SCENT. Many wildlife species have a strong sense of smell that helps them locate food and recognize the presence of predators, so there would seem to be potential for using scent as a scare tactic, particularly for mammals. However, there are downsides to this approach that have limited application and popularity. For example, most scents degrade quickly when exposed to the environment, so treatments must be reapplied often. Predator urines, or reasonable facsimiles, are available from various sources but are rarely a popular choice. They stink, thus the cure may be deemed worse than the disease.

FINAL THOUGHTS. The obvious problem with any bird or wildlife control technique that relies on novelty is that eventually it becomes an established part of that landscape and, as a result, no longer novel. Initially there may be an immediate improvement that is gratifying for provider and client alike, but this sense of satisfaction can be quite short-lived. No single tool or method will work long-term, particularly if the habitat is otherwise appealing and population levels and pressures are high. The best outcomes are achieved when short-term scare tactics are followed up with habitat and behavior (both human and non-human) modification.

Dr. Kieran Lindsey loves looking for wild things in all the wrong places…so she became an urban wildlife biologist. She also has way too much fun as the official Animal-Vehicle Biologist for NPR’s “Car Talk.” Read her blog at www.nextdoornature.org.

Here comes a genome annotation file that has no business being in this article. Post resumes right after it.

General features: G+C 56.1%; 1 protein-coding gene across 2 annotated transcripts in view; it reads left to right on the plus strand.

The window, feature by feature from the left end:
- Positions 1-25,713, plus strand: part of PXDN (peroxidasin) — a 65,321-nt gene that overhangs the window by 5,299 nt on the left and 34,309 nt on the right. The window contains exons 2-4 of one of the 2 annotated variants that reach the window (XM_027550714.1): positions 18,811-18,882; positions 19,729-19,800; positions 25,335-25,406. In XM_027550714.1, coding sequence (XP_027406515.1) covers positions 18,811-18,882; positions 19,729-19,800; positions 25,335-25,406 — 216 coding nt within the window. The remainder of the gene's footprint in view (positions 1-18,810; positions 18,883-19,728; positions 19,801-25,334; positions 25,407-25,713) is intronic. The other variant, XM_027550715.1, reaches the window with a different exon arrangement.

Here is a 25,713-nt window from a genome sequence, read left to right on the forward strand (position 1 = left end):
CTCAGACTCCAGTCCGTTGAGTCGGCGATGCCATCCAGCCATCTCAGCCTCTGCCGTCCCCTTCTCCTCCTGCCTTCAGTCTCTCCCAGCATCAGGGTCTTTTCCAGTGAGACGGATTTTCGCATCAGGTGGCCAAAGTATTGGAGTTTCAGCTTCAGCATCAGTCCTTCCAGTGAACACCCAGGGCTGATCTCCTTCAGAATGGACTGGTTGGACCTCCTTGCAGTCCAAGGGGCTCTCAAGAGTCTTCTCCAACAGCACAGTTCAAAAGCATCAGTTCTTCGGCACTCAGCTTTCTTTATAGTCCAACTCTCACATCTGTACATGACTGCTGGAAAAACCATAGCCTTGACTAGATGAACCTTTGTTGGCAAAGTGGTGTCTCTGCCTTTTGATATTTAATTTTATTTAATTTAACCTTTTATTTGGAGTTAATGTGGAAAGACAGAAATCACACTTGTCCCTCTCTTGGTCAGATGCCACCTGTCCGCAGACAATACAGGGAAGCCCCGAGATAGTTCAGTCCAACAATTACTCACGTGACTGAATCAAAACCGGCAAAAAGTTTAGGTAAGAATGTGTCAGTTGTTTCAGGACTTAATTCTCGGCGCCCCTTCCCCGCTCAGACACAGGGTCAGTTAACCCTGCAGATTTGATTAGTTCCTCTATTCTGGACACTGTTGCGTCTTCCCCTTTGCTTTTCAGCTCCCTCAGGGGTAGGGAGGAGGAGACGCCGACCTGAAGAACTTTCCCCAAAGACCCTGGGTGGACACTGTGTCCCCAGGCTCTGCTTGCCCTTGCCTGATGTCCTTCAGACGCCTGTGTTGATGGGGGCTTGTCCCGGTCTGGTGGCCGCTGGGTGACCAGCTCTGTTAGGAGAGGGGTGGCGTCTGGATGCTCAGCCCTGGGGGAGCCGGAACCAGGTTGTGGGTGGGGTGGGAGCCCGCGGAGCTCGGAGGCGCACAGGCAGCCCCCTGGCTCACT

Editor’s note: Suppliers, if you offer bird control products that you would like to have highlighted in an upcoming issue, please send a press release and a high-resolution photo to jdorsch@gie.net.

BirdBuffer is an invisible dry vapor solution that safely and humanely controls pest birds, the manufacturer says. Bird issues are not new to PMPs; there have long been many available solutions. BirdBuffer says it is an effective alternative to these products. To learn more about BirdBuffer’s patented solutions, visit the company’s website, birdbuffer.com.

Bird-X’s Stainless Steel Bird Spikes are 100 percent effective wherever placed, and are backed by a 10-year warranty, the manufacturer reports. Physical barriers are an effective way to keep birds off surfaces because they eliminate birds’ ability to perch, roost or nest. Stainless Steel Spikes won’t corrode or decay, and install easily with adhesive, nails, screws or ties, the company says. Bird-X Bird Spikes have a flexible polycarbonate base that allows for installation on curved surfaces. With four variations — narrow, regular, extra tall and extra wide — virtually all types of birds can be deterred. Even stubborn birds like seagulls will not land when extra tall spikes are in place, Bird-X reports. Pest management professionals can reduce clean-up time and labor costs with Bird-X Stainless Steel Bird Spikes, the company adds.

Chicago-based Bird-X has spent more than 50 years protecting public areas from more than 60 bird-spread transmissible diseases. A leading international brand of humane bird control solutions, Bird-X manufactures a complete line of unique bird control products, protecting the health of humans, wildlife and the environment by deterring birds from unwanted areas without harming them, the firm says.

Optical Gel from Bird Barrier differentiates itself from other tubes of squirt-on bird gels because of its “secret sauce,” the manufacturer reports. It’s a force field that keeps birds from landing on a protected surface. Birds approach a roof dotted with Optical Gel and veer away, as if scared for their lives, according to manufacturer Bird Barrier.